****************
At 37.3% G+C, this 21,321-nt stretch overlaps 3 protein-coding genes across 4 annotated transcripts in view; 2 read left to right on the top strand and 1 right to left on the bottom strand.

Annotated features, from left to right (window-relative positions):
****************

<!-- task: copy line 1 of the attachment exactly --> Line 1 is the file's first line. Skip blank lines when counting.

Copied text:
At 37.3% G+C, this 21,321-nt stretch overlaps 3 protein-coding genes across 4 annotated transcripts in view; 2 read left to right on the top strand and 1 right to left on the bottom strand.